Moreover, so long as the jury is clearly instructed, as it was here, that it must find that the entities charged in the indictment are an enterprise as defined in RICO, we perceive little danger that a jury will convict defendants of uncharged crimes or crimes in which they were not involved. At least where the various entities are not inherently criminal organizations, a defendant's participation in them is not by itself a crime. Rather, that participation becomes a crime only when it involves a pattern of racketeering activity. See United States v. Russotti, 717 F.2d 27, 33 (2d Cir. 1983), cert. denied, 465 U.S. 1022, 104 S. Ct. 1273, 79 L. Ed. 2d 678 (1984). Because evidence concerning the existence of the entities cannot by itself result in prejudicial spillover, the potential for jury confusion that exists when multiple criminal conspiracies are disclosed does not arise where multiple legitimate enterprises are alleged to constitute a larger RICO enterprise. We of course do not address the very different question that would arise if multiple inherently criminal enterprises, such as two organized crime families, were involved.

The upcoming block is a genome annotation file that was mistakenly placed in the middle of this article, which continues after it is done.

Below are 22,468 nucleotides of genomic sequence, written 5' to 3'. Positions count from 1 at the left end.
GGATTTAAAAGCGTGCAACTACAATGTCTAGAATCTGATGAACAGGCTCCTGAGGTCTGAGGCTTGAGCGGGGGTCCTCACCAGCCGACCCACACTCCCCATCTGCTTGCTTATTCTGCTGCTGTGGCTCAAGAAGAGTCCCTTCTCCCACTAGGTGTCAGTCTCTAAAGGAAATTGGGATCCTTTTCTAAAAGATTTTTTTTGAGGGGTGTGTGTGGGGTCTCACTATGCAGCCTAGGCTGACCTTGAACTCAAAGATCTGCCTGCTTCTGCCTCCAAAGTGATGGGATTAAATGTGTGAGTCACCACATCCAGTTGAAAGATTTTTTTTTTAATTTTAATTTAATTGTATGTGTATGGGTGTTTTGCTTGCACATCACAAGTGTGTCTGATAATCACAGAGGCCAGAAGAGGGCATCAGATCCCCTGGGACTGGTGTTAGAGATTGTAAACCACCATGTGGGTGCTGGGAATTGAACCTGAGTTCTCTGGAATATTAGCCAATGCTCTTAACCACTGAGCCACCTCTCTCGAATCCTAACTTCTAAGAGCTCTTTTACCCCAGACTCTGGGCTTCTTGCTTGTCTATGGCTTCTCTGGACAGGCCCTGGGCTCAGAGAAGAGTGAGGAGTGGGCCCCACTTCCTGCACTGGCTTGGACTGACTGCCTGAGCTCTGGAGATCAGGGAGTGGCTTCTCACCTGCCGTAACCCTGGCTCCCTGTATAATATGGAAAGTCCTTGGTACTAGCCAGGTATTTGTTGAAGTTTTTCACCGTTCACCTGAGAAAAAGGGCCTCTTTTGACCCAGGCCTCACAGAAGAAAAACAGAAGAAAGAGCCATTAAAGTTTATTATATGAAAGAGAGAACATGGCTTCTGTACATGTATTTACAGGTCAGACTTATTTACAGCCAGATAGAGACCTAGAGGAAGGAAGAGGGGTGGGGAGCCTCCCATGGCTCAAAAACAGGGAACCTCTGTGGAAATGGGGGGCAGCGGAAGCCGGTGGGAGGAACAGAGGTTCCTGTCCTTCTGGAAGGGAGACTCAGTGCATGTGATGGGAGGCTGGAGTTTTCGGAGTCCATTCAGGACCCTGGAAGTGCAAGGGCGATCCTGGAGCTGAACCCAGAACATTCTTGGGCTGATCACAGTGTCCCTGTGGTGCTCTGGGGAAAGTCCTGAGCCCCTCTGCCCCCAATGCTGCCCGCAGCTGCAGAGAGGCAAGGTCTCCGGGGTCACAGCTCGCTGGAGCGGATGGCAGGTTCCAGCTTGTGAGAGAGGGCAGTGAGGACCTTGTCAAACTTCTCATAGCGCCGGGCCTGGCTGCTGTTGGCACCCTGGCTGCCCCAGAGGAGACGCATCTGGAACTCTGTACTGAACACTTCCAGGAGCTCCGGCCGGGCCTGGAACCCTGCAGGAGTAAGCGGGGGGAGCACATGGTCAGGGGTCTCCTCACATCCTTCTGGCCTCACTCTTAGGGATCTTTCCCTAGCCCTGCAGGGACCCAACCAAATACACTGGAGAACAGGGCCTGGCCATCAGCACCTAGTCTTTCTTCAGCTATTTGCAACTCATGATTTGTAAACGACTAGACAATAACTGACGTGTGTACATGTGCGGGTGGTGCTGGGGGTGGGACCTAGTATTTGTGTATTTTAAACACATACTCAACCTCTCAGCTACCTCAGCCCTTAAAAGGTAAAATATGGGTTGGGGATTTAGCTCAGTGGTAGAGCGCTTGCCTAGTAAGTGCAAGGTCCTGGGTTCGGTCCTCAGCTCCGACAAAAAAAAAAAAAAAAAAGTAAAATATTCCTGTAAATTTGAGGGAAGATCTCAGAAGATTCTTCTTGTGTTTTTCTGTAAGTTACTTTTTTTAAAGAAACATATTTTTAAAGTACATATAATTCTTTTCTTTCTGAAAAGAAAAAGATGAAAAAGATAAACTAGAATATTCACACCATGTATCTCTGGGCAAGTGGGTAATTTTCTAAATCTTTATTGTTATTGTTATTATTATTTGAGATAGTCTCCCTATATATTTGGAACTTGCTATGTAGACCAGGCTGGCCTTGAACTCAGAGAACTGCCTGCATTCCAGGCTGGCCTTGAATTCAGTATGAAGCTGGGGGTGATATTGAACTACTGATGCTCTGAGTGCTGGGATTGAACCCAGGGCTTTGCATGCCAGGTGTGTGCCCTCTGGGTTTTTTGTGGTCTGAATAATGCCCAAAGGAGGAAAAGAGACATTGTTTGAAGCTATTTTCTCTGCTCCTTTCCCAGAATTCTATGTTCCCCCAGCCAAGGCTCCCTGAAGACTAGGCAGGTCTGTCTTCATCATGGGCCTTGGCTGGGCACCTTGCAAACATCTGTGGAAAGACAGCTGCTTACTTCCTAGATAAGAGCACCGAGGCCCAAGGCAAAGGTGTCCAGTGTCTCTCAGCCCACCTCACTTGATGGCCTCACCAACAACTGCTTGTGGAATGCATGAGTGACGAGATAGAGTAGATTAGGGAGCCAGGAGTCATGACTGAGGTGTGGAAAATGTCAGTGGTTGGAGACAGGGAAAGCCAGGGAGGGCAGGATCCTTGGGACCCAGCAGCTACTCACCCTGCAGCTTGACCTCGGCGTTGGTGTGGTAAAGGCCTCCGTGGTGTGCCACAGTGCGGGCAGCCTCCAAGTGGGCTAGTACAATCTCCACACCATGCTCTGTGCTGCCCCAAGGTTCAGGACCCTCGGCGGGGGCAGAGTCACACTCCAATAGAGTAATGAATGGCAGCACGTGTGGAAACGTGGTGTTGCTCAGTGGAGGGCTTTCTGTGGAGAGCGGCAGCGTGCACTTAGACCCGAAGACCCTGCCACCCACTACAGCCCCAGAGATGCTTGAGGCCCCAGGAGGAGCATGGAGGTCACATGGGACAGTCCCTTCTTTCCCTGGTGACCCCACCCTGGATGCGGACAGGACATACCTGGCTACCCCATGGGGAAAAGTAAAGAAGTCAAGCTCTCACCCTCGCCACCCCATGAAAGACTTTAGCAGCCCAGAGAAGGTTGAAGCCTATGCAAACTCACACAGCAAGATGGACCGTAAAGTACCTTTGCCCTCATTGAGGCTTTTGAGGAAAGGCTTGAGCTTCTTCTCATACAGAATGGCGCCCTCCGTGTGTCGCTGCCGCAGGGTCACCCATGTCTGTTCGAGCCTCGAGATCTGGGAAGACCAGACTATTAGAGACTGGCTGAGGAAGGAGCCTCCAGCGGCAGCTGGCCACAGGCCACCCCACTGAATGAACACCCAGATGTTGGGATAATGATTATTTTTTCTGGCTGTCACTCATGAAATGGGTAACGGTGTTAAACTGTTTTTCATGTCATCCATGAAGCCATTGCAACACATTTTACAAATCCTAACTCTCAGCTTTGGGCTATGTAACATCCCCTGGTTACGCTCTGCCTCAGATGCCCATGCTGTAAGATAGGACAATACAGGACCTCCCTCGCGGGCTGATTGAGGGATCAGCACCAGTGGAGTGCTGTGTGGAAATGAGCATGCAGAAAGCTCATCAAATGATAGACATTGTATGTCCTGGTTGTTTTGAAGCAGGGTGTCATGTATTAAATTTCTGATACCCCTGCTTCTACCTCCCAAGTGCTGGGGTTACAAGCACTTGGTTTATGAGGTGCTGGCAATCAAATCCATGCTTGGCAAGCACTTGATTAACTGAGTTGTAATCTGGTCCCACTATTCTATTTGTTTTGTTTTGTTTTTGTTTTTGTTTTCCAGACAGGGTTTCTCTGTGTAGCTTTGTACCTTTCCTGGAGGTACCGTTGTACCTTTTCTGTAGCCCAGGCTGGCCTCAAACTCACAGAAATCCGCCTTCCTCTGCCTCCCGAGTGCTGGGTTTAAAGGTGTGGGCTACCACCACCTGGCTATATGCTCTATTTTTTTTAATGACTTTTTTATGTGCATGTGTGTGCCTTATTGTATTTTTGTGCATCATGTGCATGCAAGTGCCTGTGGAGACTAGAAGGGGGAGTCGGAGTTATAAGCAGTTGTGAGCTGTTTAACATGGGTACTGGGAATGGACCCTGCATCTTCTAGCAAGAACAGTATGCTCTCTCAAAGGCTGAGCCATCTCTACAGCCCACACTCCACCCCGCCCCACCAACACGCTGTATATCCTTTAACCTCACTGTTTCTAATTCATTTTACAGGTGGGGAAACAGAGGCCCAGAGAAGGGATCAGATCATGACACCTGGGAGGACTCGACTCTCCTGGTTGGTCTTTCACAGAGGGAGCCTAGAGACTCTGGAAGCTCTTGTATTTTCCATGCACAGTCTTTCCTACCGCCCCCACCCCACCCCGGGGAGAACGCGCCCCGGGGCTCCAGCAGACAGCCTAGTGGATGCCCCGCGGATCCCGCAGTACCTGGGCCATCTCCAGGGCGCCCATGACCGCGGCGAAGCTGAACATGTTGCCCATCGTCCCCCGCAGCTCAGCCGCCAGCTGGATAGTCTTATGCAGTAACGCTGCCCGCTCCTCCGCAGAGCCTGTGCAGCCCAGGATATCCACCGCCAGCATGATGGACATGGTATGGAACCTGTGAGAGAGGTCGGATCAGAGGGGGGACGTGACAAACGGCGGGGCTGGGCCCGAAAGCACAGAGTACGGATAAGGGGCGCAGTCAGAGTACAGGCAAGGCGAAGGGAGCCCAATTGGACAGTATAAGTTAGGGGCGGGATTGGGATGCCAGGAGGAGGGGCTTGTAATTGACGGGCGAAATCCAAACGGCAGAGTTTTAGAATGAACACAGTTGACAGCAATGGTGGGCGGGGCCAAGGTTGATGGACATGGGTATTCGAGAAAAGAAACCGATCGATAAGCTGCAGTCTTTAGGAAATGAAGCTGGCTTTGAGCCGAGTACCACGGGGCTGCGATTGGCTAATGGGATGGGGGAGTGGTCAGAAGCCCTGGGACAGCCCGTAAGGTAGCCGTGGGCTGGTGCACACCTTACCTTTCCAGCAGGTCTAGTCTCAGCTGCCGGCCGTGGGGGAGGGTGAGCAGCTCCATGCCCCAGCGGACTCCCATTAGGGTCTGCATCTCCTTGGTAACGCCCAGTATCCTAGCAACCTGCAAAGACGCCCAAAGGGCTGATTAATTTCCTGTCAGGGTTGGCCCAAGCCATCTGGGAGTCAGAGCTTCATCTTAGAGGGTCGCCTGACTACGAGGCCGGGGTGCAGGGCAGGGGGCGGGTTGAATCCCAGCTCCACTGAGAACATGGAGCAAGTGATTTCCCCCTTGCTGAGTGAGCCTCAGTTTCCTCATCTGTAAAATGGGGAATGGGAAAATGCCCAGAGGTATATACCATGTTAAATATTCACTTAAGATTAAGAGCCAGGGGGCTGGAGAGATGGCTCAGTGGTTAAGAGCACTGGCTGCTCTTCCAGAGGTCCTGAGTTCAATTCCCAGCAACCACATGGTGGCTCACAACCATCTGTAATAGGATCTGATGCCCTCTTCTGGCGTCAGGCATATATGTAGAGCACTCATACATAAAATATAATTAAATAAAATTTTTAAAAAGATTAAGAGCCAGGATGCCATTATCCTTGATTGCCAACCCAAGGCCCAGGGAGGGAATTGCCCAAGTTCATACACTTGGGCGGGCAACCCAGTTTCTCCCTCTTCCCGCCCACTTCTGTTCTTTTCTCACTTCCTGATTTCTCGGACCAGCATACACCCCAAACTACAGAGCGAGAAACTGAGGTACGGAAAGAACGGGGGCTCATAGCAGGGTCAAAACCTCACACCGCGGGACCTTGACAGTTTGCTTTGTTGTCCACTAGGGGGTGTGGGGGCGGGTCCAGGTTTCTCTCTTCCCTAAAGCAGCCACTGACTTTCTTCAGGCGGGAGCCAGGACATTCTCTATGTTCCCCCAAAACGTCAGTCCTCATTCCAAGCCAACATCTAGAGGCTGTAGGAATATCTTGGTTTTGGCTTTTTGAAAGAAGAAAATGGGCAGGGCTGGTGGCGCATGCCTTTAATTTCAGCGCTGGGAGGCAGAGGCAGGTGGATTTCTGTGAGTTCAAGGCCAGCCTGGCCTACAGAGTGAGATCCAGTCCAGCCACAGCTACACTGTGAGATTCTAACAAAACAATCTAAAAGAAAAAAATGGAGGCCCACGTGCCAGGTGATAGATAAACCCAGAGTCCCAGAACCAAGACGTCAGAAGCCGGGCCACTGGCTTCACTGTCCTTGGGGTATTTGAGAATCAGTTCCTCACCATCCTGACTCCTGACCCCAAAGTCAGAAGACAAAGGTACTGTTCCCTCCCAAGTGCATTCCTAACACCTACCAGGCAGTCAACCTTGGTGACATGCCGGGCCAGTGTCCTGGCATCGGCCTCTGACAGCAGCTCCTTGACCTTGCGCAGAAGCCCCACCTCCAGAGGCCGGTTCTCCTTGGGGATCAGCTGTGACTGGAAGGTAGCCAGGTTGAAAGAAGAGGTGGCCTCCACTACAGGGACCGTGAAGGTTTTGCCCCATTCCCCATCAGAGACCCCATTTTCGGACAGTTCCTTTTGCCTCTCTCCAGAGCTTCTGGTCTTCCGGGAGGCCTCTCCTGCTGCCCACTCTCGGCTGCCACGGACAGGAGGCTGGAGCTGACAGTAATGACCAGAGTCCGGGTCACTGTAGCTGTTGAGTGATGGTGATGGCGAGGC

Appellants also argue that the government failed to prove that their receipt of payments from Wedtech to prevent disruption by the carpenters' local constituted aiding and abetting of a Hobbs Act violation. The argument is baseless. Extortion through threats of economic loss from violence or work stoppages falls within the Hobbs Act's prohibitions, see United States v. Robilotto, 828 F.2d 940, 944-45 (2d Cir. 1987), cert. denied, 484 U.S. 1011, 108 S. Ct. 711, 98 L. Ed. 2d 662 (1988), and such extortion was shown in the instant case. Wedtech reasonably believed "first, that the [carpenters' local] had the power to harm [Wedtech], and second, that the [local] would exploit that power to [Wedtech's] detriment." United States v. Capo, 817 F.2d 947, 951 (2d Cir. 1987) (in banc); see also United States v. Covino, 837 F.2d 65, 68 (2d Cir. 1988). The instant case is, therefore, not like Capo, where the victims made payments, not to avoid a threatened loss, but only to improve their chances of obtaining a benefit. Cf. 817 F.2d at 950-54.